“I’m There Inside Your Heart” provides comfort in the notion that our loved ones live on within us. It’s a powerful reminder that love and memories transcend physical presence.

Right now I’m in a different place
And though we seem apart
I’m closer than I ever was,
I’m there inside your heart.

I’m with you when you greet each day
And while the sun shines bright
I’m there to share the sunsets, too
I’m with you every night.

I’m with you when the times are good
To share a laugh or two,
And if a tear should start to fall
I’ll still be there for you.

And when that day arrives
That we no longer are apart,
I’ll smile and hold you close to me,
Forever in my heart.



This verse is a heartfelt message from the departed, assuring their loved ones that death is just a part of life’s journey, and love continues beyond it.

When I am gone, release me, let me go.
I have so many things to see and do,
You mustn’t tie yourself to me with too many tears,
But be thankful we had so many good years.

I gave you my love, and you can only guess
How much you’ve given me in happiness.
I thank you for the love that you have shown,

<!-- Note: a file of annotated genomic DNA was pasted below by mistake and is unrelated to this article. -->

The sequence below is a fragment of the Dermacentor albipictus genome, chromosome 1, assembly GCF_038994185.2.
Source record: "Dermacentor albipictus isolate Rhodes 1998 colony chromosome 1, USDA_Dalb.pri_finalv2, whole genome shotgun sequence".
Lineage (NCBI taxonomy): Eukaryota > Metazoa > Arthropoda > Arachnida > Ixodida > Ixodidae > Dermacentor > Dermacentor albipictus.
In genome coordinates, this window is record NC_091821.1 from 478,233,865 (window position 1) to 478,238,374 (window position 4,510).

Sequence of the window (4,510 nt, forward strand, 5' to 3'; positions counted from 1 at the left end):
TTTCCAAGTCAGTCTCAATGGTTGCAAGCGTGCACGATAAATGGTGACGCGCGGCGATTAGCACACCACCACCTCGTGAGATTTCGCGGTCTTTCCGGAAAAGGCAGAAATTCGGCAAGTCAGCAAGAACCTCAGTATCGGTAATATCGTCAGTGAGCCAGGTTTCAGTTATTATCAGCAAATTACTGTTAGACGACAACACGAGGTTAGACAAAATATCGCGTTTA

But now it is time I travelled on alone.

So grieve for me a while, if grieve you must,
Then let your grief be comforted by trust.
It is only for a while that we must part,
So treasure the memories within your heart.

I won’t be far away for life goes on.
And if you need me, call and I will come.

Though you can’t see or touch me, I will be near.
And if you listen with your heart, you’ll hear,
All my love around you soft and clear.

And then, when you come this way alone,
I’ll greet you with a smile and a ‘Welcome Home’.



“One at Rest” is a soothing piece about finding peace in the idea that the departed is now free from life’s struggles. It’s a gentle reminder of the serenity found in rest.

Think of me as one at rest,
for me you should not weep
I have no pain no troubled thoughts
for I am just asleep

The living thinking me that was,
is now forever still
And life goes on without me now,
as time forever will.

If your heart is heavy now
because I’ve gone away
Dwell not long upon it friend
For none of us can stay

Those of you who liked me,
I sincerely thank you all
And those of you who loved me,
I thank you most of all.

And in my fleeting lifespan,
as time went rushing by
I found some time to hesitate,
to laugh, to love, to cry

Matters it now if time began
If time will ever cease?
I was here, I used it all,